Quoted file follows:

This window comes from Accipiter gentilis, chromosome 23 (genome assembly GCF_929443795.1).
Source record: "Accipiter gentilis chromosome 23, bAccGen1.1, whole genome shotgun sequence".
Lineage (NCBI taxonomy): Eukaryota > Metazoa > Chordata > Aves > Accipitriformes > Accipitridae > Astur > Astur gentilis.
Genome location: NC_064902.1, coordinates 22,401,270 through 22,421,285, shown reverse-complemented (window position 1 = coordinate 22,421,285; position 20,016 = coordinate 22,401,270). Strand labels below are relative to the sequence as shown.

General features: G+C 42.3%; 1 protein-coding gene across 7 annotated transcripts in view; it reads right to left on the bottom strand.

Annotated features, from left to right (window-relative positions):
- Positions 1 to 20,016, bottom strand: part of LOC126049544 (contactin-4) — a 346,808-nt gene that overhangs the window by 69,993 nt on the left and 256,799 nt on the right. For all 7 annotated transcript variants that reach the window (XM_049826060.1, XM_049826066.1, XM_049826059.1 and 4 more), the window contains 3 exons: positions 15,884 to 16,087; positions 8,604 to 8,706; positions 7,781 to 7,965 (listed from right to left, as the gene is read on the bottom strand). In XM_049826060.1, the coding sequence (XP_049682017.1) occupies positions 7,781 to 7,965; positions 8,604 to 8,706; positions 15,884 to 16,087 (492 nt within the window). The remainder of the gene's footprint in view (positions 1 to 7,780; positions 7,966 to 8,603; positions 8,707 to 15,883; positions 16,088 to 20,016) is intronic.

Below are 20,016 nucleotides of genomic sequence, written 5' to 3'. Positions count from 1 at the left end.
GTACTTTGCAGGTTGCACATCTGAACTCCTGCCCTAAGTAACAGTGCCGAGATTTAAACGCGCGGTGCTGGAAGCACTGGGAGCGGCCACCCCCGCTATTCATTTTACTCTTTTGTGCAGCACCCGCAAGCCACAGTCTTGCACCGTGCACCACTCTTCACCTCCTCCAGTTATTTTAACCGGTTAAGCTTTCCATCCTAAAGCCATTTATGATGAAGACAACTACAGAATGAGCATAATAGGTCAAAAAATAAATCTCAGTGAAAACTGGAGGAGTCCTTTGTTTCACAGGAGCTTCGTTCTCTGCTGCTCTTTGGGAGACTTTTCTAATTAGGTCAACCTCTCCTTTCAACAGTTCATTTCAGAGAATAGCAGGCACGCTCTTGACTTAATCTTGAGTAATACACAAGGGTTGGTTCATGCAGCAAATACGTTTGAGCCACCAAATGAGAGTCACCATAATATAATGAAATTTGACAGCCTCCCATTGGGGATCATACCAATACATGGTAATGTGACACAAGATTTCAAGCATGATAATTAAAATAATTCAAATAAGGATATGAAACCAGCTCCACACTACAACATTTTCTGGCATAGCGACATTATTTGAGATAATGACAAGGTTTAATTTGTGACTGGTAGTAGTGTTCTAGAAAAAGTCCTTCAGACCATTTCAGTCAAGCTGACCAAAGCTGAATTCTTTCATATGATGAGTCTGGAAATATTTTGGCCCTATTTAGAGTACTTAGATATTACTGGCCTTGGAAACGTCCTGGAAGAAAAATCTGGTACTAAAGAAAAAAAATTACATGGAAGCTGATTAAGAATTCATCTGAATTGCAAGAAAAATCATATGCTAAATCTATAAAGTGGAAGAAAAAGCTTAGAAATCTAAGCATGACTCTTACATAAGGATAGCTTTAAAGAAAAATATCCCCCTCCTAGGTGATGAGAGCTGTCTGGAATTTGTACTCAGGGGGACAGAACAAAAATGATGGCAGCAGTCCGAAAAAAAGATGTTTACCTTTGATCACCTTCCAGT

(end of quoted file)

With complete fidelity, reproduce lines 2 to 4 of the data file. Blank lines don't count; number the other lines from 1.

Source record: "Accipiter gentilis chromosome 23, bAccGen1.1, whole genome shotgun sequence".
Lineage (NCBI taxonomy): Eukaryota > Metazoa > Chordata > Aves > Accipitriformes > Accipitridae > Astur > Astur gentilis.
Genome location: NC_064902.1, coordinates 22,401,270 through 22,421,285, shown reverse-complemented (window position 1 = coordinate 22,421,285; position 20,016 = coordinate 22,401,270). Strand labels below are relative to the sequence as shown.